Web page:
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Give Our Hydraulics a Lift

June 13, 2012
Tips for Ensuring a Well-Tuned Hydraulic System With Emphasis on Controls and Embedded Sensors

We work on older, hydraulically powered, multi-axis systems, so we have a big interest in them not all converting entirely to electrically powered alternatives. By sharing a pump across many axes of motion, we believe we can keep our per-axis cost in line with any solution. We'd like to hear what tips readers have for ensuring a well-tuned hydraulic system with emphasis on the controls and the embedded sensors.

—From April '12 Control Design


Hydraulic or Electric?
Hydraulic vs. electric is an age-old question, further complicated by technological advances made by both sides. Hydraulics now can be quiet and highly responsive. Electric drives now deliver higher torque and power. So the first design criterion to be established is whether the drive will be electric or hydraulic. This usually has to do with power, response and control needed on the axis, but can involve other considerations as well.

Sharing a pump's flow across many axes of motion can be accomplished by way of valving to split or combine that flow as needed, such that one pump and drive motor can provide all the necessary motions, rather than individual drive motors on each axis. This would be fairly typical for a hydraulically driven machine. Individual electric drives, servo motors or ball screws can't be combined mechanically into one, but hydraulics can. A single drive pump can be directed to various control valves, so that any number of sequential or overlapping functions can be achieved. It normally wouldn't be feasible to have an individual pump for each motion desired.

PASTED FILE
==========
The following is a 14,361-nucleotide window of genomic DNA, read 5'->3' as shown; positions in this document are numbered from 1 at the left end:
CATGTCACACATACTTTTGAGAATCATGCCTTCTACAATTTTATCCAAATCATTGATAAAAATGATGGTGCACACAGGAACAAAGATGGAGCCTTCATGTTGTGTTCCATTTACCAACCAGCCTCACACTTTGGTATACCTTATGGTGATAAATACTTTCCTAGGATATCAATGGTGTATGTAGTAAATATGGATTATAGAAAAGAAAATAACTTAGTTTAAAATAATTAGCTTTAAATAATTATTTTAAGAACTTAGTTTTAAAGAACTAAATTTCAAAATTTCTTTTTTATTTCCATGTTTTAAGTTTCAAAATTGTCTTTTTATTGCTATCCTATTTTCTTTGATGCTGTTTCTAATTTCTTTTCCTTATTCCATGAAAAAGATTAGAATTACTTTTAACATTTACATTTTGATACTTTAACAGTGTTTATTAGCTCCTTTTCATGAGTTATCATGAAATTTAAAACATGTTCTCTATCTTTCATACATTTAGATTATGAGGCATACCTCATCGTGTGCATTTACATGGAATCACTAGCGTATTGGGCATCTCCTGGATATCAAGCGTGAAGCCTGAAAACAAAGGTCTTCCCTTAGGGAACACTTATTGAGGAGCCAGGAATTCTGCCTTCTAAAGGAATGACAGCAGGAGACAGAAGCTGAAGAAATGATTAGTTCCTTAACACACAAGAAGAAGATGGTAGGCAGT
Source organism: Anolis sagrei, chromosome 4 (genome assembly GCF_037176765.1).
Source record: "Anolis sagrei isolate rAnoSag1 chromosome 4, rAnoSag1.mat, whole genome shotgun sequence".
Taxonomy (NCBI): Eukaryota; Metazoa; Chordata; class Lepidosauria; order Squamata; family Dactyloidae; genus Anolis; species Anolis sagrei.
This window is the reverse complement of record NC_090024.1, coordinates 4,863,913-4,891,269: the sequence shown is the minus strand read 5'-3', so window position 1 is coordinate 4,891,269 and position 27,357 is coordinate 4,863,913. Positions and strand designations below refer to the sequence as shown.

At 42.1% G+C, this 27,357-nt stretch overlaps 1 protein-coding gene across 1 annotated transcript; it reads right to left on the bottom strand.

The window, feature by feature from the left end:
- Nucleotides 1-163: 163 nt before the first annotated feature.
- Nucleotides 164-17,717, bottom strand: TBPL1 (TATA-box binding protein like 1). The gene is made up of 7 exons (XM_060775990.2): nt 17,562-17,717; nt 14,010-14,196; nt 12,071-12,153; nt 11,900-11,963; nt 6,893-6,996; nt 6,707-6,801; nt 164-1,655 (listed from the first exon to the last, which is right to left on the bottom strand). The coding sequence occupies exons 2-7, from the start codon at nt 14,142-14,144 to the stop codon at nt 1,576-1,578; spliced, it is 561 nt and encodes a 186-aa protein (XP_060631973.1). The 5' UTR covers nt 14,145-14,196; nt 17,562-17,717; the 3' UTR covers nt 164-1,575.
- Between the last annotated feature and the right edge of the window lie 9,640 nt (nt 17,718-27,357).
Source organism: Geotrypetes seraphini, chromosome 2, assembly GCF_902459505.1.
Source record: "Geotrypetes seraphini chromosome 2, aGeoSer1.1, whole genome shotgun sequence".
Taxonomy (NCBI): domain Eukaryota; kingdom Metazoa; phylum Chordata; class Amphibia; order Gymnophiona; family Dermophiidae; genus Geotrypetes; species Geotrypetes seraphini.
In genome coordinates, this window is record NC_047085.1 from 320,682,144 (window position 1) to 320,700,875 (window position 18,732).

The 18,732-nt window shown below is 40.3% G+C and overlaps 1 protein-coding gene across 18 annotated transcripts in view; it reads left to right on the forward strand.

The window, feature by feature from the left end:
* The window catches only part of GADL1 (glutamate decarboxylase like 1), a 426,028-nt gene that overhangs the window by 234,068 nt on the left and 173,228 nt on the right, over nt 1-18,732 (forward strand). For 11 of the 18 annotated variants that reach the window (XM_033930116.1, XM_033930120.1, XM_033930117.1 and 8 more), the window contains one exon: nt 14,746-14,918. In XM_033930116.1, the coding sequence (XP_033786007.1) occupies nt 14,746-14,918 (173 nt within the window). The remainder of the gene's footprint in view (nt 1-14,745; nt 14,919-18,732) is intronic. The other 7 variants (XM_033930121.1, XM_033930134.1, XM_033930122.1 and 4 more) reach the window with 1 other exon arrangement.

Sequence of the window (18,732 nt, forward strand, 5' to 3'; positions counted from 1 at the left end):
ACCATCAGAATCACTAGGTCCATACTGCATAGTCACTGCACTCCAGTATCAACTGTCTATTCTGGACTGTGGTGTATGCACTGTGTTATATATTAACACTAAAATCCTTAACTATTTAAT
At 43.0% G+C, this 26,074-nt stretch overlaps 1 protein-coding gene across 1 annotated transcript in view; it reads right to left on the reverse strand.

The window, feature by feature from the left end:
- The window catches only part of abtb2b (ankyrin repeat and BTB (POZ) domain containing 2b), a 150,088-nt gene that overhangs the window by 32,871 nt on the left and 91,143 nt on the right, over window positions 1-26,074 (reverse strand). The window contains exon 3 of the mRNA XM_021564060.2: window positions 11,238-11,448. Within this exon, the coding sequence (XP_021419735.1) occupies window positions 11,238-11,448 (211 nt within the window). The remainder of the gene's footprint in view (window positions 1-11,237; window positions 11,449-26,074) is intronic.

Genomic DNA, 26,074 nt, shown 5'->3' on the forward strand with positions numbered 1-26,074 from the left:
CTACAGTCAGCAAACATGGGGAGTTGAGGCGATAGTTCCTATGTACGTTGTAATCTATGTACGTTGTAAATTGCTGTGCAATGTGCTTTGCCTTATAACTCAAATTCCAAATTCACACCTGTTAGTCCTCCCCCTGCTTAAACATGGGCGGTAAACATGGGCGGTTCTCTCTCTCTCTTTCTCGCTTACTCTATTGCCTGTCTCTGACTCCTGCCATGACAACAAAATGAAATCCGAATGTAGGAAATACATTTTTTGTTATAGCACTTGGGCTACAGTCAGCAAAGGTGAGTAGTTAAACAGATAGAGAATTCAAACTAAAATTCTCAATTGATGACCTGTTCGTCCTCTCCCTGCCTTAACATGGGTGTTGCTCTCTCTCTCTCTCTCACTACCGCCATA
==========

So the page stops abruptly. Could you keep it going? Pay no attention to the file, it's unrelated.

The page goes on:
August's Problem

We have an excellent reputation for supplying rugged, easy-to-clean specialty batching systems of 10-1,000 liters. Measurement of temperature, viscosity, heat transfer, and a few reaction rate tests have been un-automated samplings and readings for off-line analysis. We think we can expand into more-sophisticated markets, but we need to know more about entry-level, but accurate, automated sampling systems, and variable monitoring. Price is critical. How do we best evaluate cost vs. capability?

Send us your comments suggestions or solution for this problem.

The perceived advantage of an electric drive on each axis is that an idle axis has an idle drive, whereas a common pump is being driven whether the valve controlling the axis is idle or not. Even if the pump compensates, there is still some drive power to the motor and leakage from the pump to maintain lubrication.